#2) All MCT oils are not created equal. Cheaper brands contain longer MCTs which do not as readily convert to energy and are more likely to end up in fat storage rather than burned for energy. Be sure to find a brand that contains mostly caprylic or capric acid to ensure beneficial results.
I have tried the official Bulletproof MCT, Brain Octane. It worked fine, but not noticeably enough to justify the increase in cost. I do use Bulletproof XCT oil which is a more affordable MCT but still a high quality product. (Note* I have no financial interest in Bulletproof Executive. I just trust that they make a quality product.)
But What About Coffee? Isn’t that Bad for You Too?
You may have heard that coffee is bad for you, and you may also have heard that coffee isgood for you. There has been debate for quite awhile about the health impact of coffee. I am of the belief that coffee is a health food, and research seems to be leaning in favor of moderate coffee consumption (2-5 cups/day). Several studies have concluded that coffee can:
- lower the risk of heart disease, stroke, Type-2 diabetes, Alzheimer’s, Parkinson’s, and a variety of cancers
- improve cellular function, brain function, and mental performance
- protect the liver and brain
- aid in fat burning and thus aid in weight loss
Of course, the research is on black coffee. Having 2-5 cups of coffee artificially flavored with your favorite hazelnut creamer or enjoying your favorite sugar filled latte everyday will not have the same effects.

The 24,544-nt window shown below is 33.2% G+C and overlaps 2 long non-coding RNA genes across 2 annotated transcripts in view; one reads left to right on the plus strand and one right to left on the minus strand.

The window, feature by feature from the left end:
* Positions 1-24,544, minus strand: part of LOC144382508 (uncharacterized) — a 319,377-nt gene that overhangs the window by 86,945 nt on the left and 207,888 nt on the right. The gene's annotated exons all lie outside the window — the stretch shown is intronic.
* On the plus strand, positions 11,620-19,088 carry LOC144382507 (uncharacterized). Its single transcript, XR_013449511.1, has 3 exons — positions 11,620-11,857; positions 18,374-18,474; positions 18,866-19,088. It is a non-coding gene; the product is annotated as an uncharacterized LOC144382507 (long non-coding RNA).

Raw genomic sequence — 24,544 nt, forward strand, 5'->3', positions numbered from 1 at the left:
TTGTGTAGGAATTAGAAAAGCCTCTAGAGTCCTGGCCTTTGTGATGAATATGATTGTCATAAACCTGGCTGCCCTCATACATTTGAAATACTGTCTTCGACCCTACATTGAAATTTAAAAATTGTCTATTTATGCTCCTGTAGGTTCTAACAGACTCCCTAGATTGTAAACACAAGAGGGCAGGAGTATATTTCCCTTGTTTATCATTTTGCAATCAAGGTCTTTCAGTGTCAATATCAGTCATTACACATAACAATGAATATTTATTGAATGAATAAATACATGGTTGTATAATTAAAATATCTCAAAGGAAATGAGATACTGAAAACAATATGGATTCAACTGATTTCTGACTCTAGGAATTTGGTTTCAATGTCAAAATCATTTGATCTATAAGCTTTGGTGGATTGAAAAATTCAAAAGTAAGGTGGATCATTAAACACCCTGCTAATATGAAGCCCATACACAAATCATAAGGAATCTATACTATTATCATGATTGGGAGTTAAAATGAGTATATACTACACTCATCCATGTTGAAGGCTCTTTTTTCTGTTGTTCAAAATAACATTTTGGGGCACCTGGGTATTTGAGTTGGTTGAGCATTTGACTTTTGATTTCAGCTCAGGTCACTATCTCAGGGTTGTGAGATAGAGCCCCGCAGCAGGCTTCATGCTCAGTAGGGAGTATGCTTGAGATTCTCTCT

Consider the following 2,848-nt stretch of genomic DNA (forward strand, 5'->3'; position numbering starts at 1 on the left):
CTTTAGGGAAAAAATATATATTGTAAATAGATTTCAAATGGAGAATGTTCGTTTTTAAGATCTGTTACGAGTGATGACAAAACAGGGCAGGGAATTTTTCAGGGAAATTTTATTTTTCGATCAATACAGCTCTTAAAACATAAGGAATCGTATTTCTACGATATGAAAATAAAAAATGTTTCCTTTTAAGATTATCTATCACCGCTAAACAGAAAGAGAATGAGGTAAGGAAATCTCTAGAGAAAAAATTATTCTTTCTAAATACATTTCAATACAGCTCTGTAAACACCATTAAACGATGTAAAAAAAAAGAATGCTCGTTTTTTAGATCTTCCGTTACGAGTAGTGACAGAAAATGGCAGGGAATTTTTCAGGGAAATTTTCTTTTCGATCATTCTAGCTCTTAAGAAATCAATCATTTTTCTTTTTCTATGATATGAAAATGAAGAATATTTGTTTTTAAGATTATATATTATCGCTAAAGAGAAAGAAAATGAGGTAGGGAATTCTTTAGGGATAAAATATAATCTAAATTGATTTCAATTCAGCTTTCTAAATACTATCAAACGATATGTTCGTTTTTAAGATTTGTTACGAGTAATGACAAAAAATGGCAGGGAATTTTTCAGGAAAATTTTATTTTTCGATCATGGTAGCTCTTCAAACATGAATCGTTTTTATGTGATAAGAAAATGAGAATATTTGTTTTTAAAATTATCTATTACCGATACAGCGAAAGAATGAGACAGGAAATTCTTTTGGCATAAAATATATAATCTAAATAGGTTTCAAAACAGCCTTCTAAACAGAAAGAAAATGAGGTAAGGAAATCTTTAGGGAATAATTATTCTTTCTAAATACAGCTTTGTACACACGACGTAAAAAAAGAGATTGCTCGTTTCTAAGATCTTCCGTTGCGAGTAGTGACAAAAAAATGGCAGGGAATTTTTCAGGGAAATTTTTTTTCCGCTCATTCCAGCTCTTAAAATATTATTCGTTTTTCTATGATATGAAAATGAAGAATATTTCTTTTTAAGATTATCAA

The main component believed to responsible for many of the wonderful benefits is of course the caffeine. Research did not demonstrate the same benefits for decaf drinkers. Coffee also contains potassium, magnesium, pantothetic acid (Vitamin B5), and riboflavin.
It is also the #1 source of antioxidants in the American diet. With all this proven benefits, you can see why some call coffee a superfood.
But What Does it Taste Like?
I started putting butter in my coffee after listening to Dave Asprey on a podcast about 2 years ago. I believe that it helped drive my weight loss, and I continue to drink it for all the benefits outlined above.
It actually taste pretty good. If it didn’t taste good I don’t know that butter coffee would have caught on like it has. It is not oily at all as long as you make it correctly. Basically, you just whip 2 tbls of butter, 2 tbls of MCT, and coffee in a blender.
Bulletproof coffee officially says 1 cup of coffee, but I use 2 cups when blending mine in the morning because it is a little lighter/thinner. You have to use a blender though. Using a spoon to stir in butter will not yield the latte-like consistency and you’ll be stuck with an oily coffee.
Why Do I Put Butter in My Coffee.
Of course I continue to put butter in my coffee because it tastes good, and I want all the neuroprotective, disease-fighting, fat-shedding benefits. The fat from the MCT & the butter helps keep hunger at bay until midday and I can take advantage of all the benefits of intermittent fasting.
However, the main reason I drink it is because I am a Dad. All 3 of my kids wake up with Mom NO LATER than 6:00am. When I roll out of bed at 6:15-6:30, the family is wide awake, and I need something to wake me up fast.
When I add MCT to my coffee, it gives me a quick energy boost and turns my brain on. After I pound my first cup of bulletproof coffee, I’m ready to help Mom finish lunches, and make sure everyone gets to school/work on time.
*Do you put butter in your coffee? Would you consider it?
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(Again* I have no financial interest in Bulletproof Executive. The links to their products are my affiliate Amazon links where I would make a tiny percentage)